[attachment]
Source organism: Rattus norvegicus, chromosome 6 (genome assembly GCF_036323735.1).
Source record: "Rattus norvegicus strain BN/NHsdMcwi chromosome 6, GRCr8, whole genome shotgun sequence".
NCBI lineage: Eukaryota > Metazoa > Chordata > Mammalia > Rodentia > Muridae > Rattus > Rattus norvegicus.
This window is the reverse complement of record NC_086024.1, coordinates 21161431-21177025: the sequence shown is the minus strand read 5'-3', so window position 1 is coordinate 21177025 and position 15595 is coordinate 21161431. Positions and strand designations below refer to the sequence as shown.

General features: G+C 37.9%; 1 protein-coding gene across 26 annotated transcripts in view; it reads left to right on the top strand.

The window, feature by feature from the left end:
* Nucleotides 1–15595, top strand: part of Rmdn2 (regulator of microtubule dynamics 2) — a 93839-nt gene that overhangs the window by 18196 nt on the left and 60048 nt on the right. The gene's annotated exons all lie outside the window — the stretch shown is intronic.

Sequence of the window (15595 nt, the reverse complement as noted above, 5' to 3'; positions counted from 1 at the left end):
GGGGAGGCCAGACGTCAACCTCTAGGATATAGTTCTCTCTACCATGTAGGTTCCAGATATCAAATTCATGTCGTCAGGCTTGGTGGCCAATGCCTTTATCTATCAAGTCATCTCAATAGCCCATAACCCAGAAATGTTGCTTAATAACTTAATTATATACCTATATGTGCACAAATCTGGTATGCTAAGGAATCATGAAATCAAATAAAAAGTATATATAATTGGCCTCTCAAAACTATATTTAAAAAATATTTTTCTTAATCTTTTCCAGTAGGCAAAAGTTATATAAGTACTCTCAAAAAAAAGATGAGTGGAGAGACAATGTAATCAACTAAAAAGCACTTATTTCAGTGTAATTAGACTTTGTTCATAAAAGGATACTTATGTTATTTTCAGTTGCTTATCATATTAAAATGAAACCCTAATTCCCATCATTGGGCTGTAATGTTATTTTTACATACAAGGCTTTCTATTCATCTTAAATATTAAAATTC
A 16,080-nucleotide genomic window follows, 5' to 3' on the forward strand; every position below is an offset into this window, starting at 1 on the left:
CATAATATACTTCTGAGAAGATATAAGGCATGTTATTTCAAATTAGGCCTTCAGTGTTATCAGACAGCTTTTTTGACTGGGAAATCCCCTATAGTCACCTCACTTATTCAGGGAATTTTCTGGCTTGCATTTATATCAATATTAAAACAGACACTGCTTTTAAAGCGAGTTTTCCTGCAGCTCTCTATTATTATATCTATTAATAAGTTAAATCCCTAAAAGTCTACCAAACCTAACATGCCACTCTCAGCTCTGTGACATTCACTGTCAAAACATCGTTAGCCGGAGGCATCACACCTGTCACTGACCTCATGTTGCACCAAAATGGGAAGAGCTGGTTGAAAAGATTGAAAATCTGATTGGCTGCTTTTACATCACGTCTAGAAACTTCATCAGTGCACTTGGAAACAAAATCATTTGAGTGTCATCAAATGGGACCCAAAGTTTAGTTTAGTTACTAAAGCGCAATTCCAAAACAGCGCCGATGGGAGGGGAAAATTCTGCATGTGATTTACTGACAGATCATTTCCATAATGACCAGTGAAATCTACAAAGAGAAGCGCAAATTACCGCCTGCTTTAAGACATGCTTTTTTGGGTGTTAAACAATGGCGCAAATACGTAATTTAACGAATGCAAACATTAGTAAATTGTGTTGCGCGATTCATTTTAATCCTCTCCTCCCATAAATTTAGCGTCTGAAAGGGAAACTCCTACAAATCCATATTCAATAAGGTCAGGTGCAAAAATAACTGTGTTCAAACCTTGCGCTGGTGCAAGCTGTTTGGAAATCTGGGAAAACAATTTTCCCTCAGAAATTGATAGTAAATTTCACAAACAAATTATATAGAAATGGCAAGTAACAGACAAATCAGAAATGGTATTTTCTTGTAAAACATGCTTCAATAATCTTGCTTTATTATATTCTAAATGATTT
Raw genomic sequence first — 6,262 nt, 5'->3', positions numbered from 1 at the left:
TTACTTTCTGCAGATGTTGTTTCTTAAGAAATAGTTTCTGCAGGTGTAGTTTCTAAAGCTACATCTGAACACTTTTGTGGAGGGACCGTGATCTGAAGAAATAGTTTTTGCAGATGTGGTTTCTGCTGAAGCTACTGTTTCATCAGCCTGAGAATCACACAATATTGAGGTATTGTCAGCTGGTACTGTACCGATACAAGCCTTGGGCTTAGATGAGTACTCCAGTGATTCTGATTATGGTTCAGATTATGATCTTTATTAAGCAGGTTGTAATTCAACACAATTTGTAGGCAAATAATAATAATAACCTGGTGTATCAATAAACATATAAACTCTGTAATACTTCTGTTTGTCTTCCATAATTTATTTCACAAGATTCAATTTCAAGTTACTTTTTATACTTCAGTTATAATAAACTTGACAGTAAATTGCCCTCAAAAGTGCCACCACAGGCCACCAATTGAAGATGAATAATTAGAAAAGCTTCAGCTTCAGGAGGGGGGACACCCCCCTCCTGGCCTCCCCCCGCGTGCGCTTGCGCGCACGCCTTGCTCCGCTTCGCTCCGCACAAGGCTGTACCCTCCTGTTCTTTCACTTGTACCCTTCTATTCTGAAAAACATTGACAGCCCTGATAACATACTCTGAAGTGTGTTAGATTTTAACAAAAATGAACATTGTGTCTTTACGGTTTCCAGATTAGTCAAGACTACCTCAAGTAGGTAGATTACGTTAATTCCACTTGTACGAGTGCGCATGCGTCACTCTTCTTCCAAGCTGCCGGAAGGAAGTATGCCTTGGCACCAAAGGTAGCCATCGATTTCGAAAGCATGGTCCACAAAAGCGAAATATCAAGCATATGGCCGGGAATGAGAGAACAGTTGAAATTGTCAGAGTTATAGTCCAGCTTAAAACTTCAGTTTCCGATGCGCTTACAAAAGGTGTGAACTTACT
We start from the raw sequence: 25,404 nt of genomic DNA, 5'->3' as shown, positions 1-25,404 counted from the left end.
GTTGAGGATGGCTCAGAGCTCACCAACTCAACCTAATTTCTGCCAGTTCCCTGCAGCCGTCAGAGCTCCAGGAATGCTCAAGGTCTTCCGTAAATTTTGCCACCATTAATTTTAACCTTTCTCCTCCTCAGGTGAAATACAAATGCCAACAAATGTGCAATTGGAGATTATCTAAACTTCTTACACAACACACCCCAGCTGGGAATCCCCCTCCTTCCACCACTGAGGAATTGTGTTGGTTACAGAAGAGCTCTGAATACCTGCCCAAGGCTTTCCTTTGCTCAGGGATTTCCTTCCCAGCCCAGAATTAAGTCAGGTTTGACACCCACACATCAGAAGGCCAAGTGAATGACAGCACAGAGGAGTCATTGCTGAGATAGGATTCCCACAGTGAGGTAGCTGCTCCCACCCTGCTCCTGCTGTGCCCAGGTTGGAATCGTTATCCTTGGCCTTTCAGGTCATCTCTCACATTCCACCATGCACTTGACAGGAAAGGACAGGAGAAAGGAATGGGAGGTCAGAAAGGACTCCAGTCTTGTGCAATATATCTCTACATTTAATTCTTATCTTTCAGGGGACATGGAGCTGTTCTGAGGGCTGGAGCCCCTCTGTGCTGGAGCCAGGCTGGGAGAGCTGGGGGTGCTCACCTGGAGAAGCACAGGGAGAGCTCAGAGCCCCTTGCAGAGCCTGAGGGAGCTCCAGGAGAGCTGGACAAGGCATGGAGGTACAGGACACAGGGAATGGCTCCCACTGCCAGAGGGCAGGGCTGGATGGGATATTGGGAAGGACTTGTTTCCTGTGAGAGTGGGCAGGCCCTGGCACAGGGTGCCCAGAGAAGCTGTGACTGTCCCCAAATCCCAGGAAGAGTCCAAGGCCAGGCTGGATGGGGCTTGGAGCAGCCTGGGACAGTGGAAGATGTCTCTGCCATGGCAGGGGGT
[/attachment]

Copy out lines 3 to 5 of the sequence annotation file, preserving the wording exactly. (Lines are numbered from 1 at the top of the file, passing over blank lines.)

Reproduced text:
NCBI lineage: Eukaryota > Metazoa > Chordata > Mammalia > Rodentia > Muridae > Rattus > Rattus norvegicus.
This window is the reverse complement of record NC_086024.1, coordinates 21161431-21177025: the sequence shown is the minus strand read 5'-3', so window position 1 is coordinate 21177025 and position 15595 is coordinate 21161431. Positions and strand designations below refer to the sequence as shown.

General features: G+C 37.9%; 1 protein-coding gene across 26 annotated transcripts in view; it reads left to right on the top strand.